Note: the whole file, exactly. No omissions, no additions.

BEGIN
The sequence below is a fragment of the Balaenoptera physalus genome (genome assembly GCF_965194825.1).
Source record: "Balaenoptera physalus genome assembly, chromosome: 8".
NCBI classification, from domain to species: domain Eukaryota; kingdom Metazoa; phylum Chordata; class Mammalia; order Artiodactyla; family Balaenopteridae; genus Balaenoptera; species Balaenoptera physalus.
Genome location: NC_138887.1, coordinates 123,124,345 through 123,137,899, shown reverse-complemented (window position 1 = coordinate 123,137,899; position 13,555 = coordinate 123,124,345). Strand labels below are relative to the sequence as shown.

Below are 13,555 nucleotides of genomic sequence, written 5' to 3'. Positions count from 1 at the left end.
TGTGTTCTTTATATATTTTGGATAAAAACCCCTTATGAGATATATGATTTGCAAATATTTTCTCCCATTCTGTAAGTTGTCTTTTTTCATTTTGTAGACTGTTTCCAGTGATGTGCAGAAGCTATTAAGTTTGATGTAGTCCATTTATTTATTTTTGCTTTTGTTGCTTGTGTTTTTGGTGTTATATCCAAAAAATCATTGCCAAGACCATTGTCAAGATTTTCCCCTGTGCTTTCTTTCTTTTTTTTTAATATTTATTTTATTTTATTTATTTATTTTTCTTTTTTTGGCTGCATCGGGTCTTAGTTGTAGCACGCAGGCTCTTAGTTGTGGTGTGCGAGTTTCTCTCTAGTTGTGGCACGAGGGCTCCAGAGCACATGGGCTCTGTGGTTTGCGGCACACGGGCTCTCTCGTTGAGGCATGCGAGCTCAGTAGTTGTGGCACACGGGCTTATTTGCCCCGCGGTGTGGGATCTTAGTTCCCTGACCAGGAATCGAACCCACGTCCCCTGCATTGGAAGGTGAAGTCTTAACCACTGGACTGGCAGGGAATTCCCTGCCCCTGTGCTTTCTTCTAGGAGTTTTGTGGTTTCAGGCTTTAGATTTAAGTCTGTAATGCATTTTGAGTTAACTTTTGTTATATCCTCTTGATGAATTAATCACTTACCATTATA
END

The sequence below is a fragment of the Balaenoptera physalus genome (genome assembly GCF_965194825.1).
Source record: "Balaenoptera physalus genome assembly, chromosome: 8".
NCBI classification, from domain to species: domain Eukaryota; kingdom Metazoa; phylum Chordata; class Mammalia; order Artiodactyla; family Balaenopteridae; genus Balaenoptera; species Balaenoptera physalus.
Genome location: NC_138887.1, coordinates 123,124,345 through 123,137,899, shown reverse-complemented (window position 1 = coordinate 123,137,899; position 13,555 = coordinate 123,124,345). Strand labels below are relative to the sequence as shown.

Below are 13,555 nucleotides of genomic sequence, written 5' to 3'. Positions count from 1 at the left end.
TGTGTTCTTTATATATTTTGGATAAAAACCCCTTATGAGATATATGATTTGCAAATATTTTCTCCCATTCTGTAAGTTGTCTTTTTTCATTTTGTAGACTGTTTCCAGTGATGTGCAGAAGCTATTAAGTTTGATGTAGTCCATTTATTTATTTTTGCTTTTGTTGCTTGTGTTTTTGGTGTTATATCCAAAAAATCATTGCCAAGACCATTGTCAAGATTTTCCCCTGTGCTTTCTTTCTTTTTTTTTAATATTTATTTTATTTTATTTATTTATTTTTCTTTTTTTGGCTGCATCGGGTCTTAGTTGTAGCACGCAGGCTCTTAGTTGTGGTGTGCGAGTTTCTCTCTAGTTGTGGCACGAGGGCTCCAGAGCACATGGGCTCTGTGGTTTGCGGCACACGGGCTCTCTCGTTGAGGCATGCGAGCTCAGTAGTTGTGGCACACGGGCTTATTTGCCCCGCGGTGTGGGATCTTAGTTCCCTGACCAGGAATCGAACCCACGTCCCCTGCATTGGAAGGTGAAGTCTTAACCACTGGACTGGCAGGGAATTCCCTGCCCCTGTGCTTTCTTCTAGGAGTTTTGTGGTTTCAGGCTTTAGATTTAAGTCTGTAATGCATTTTGAGTTAACTTTTGTTATATCCTCTTGATGAATTAATCACTTACCATTATA